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Wednesday, August 10, 2011

Fun Favorite Words

Growing up, did you ever have words that were just fun to say? And I don’t mean the bad ones that got your mouth washed out with soap. Do you have some now? Here are a few of mine.

Loquacious: Whenever I was in one of those exercises where you tell everyone your name and pair it with a word that describes you, I always picked loquacious because, well, I talk a lot, and it was just fun to say with the way it rolls off the tongue: Loquacious Laura.

Fascinating: Spock said it. It’s as simple as that.

Facetious: My dad used this word a lot while I was growing up. He was the only one I knew who did, and so it became a fun Dad Word and now one I use with a fond smile.

Surreptitious: I learned this word from Hank the Cowdog by John Erickson. Hank, the ranch dog, who narrates the stories and gets himself into all sorts of hilarious trouble, makes up a lot of words when relating his adventures on and off the ranch.  At first, I wasn’t sure if surreptitious was a real word.  After all, as a child, it sounded a lot like Hank was playing with the concept of syrup being slow and, at ten I could imagine, sneaky. As an adult, I’m glad to know the word is real.

Usurp: I learned this one in eighth grade.  It was a vocabulary word.  I don’t know quite what about it stuck with me.  Perhaps it was because my teacher described someone usurping the position of a king to explain the word’s meaning, and that sounded cool and violent and fantasy-like to me.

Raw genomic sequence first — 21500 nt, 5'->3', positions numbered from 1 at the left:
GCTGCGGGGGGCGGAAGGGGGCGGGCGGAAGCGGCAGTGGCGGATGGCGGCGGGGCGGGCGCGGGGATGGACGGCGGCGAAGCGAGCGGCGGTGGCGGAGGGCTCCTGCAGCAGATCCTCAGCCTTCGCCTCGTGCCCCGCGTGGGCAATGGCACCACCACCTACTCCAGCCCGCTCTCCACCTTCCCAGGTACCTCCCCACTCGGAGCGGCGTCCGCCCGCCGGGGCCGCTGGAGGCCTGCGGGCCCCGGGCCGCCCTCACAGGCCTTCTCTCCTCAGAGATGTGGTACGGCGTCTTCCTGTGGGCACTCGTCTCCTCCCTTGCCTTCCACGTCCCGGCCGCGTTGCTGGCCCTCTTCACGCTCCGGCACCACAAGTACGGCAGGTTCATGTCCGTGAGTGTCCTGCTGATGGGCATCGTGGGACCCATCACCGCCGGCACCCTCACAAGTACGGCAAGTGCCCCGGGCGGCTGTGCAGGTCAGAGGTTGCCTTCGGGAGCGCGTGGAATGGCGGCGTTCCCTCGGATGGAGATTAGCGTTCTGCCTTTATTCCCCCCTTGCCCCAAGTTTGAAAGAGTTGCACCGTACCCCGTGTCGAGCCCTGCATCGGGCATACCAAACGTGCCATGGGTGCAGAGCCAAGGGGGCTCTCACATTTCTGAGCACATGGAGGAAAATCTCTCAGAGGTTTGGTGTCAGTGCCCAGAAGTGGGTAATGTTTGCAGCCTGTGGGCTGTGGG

Gloaming: I discovered this word in The King of Elfland’s Daughter by Lord Dunsany. It sounded magical, and after reading it for the sixth time or so, I finally looked it up. Twilight, which is another word I like because of its ethereal and glorious connotations, was still fun, but gloaming just had a more mystical, something special sound to it. Being a fan of fae, werewolves, and other such fantastic creatures, that time between day and night, that magical veil that hovers, almost as if frozen between moments, has always been special to me.

And one last one, more for humor than that I love the word: circumcision: (Sorry if I made anyone wince.) The reason this one is special is because of the story behind how I discovered its meaning. I was eleven or twelve and at the grocery store with my mom.  In the middle of the aisle, innocently with no regard for place or time or volume, I asked her what it meant.  Her response was a shocked, “Laura!  Where did you hear that!” My answer, “The bible.” There’s little more a mom can say at that point other than to tactfully explain. You can learn all sorts of interesting, tabooish words from the bible.

What are some of your favorite words?

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